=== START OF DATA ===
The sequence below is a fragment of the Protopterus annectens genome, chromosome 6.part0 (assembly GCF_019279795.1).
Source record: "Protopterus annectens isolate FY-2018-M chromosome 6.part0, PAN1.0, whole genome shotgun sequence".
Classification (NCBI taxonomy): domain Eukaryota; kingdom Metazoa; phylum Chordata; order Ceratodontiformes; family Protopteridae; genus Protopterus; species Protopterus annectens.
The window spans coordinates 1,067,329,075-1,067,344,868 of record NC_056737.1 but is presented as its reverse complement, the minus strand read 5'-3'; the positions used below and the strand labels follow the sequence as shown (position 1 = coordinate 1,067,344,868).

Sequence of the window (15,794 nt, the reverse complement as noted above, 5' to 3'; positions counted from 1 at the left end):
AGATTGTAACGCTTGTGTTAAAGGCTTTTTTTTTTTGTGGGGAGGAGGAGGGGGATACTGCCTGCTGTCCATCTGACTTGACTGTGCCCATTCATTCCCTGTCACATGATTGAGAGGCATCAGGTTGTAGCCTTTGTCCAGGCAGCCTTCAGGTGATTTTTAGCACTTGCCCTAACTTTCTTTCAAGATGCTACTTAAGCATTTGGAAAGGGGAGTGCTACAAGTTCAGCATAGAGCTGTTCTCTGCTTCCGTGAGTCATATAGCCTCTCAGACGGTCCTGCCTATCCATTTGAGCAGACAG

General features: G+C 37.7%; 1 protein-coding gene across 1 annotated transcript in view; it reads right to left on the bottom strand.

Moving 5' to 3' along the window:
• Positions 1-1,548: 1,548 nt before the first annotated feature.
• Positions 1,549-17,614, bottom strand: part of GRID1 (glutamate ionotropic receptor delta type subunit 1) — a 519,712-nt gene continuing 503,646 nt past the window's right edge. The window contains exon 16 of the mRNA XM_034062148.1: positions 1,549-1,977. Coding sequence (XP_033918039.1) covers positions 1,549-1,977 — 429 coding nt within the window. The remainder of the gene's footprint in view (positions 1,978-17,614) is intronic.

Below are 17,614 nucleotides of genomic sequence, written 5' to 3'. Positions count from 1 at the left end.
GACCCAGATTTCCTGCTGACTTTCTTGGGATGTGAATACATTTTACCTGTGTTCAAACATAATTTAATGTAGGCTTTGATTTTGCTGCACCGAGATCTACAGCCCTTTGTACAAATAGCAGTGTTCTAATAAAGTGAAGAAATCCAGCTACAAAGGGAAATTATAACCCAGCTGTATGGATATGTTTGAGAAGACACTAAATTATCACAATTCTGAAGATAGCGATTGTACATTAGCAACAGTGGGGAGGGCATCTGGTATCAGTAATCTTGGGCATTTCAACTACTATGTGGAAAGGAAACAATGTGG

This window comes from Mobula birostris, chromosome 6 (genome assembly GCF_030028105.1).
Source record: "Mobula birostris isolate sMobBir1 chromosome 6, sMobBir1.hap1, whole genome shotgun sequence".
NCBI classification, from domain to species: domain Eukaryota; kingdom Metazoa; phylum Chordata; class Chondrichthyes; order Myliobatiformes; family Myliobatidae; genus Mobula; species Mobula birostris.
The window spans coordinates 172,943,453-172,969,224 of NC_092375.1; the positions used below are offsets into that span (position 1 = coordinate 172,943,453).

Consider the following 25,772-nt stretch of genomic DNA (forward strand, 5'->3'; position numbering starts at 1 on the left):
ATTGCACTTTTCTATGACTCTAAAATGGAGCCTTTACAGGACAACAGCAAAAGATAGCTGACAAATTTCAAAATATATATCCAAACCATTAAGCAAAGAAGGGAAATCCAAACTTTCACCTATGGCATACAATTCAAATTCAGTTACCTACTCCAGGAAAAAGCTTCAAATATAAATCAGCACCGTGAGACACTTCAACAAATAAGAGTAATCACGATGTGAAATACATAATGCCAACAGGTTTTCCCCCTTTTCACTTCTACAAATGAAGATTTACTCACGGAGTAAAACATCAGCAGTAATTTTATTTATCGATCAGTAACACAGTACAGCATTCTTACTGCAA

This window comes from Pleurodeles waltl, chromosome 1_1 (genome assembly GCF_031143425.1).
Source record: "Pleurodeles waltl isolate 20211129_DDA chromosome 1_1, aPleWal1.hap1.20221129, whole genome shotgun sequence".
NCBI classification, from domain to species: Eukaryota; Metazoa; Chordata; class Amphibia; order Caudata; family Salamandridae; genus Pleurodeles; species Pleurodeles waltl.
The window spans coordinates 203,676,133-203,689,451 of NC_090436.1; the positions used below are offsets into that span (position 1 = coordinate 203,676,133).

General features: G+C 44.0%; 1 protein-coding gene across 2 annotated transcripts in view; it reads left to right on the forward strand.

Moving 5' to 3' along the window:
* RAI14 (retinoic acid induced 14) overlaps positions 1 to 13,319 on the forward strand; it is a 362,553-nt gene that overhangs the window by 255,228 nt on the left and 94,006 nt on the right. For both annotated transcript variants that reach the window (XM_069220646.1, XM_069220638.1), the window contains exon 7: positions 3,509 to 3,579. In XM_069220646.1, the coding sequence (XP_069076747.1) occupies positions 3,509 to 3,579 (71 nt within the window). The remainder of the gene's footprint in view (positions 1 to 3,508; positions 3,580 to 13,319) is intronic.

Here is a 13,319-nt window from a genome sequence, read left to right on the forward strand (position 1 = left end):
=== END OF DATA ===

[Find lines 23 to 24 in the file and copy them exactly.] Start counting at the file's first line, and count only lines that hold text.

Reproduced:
General features: G+C 44.0%; 1 protein-coding gene across 2 annotated transcripts in view; it reads left to right on the forward strand.

Moving 5' to 3' along the window: